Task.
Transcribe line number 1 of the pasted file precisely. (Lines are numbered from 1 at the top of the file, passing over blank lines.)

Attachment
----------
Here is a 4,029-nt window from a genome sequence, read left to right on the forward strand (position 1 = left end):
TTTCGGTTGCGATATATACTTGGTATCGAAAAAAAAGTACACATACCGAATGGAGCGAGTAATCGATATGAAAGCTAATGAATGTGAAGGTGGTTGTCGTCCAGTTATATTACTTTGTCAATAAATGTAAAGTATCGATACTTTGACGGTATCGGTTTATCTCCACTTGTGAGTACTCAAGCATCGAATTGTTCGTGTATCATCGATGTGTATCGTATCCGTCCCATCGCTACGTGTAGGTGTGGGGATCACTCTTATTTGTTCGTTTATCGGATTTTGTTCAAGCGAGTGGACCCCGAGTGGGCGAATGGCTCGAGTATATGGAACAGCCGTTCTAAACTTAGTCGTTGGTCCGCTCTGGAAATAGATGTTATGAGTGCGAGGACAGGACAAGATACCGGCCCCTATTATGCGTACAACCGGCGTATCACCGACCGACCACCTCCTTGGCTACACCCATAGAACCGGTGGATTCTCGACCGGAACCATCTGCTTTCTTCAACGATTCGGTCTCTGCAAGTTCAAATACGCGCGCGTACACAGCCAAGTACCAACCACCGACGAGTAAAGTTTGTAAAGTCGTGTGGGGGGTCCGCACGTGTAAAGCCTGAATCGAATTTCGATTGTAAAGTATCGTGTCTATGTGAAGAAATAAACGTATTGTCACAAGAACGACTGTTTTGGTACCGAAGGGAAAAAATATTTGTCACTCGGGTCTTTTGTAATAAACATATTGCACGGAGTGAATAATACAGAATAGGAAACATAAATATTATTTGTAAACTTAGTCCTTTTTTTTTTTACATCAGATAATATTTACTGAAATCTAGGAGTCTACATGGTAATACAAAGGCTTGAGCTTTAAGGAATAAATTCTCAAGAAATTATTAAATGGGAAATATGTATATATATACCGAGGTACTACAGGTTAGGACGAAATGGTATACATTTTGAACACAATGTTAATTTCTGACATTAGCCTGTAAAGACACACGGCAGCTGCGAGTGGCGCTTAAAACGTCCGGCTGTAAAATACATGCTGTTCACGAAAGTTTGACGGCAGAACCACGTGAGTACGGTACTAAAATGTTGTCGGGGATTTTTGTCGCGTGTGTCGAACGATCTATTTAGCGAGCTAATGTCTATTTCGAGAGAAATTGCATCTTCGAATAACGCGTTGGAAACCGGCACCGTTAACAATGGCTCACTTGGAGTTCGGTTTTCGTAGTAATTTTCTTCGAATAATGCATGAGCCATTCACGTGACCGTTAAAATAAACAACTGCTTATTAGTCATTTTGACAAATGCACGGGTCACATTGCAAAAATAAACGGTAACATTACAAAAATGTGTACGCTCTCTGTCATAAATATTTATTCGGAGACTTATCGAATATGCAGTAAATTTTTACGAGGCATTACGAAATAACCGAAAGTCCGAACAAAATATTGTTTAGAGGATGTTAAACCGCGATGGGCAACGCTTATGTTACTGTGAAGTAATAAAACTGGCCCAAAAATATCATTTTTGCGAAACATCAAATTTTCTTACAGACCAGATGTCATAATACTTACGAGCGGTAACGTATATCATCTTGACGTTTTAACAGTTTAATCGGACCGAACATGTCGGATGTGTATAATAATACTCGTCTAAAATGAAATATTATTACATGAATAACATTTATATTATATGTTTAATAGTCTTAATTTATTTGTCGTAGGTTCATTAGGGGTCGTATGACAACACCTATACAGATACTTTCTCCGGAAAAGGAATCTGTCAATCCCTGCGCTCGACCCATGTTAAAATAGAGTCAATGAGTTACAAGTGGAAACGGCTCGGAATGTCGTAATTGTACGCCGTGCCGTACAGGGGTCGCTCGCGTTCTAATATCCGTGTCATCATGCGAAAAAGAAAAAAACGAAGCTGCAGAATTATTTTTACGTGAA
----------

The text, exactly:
Here is a 4,029-nt window from a genome sequence, read left to right on the forward strand (position 1 = left end):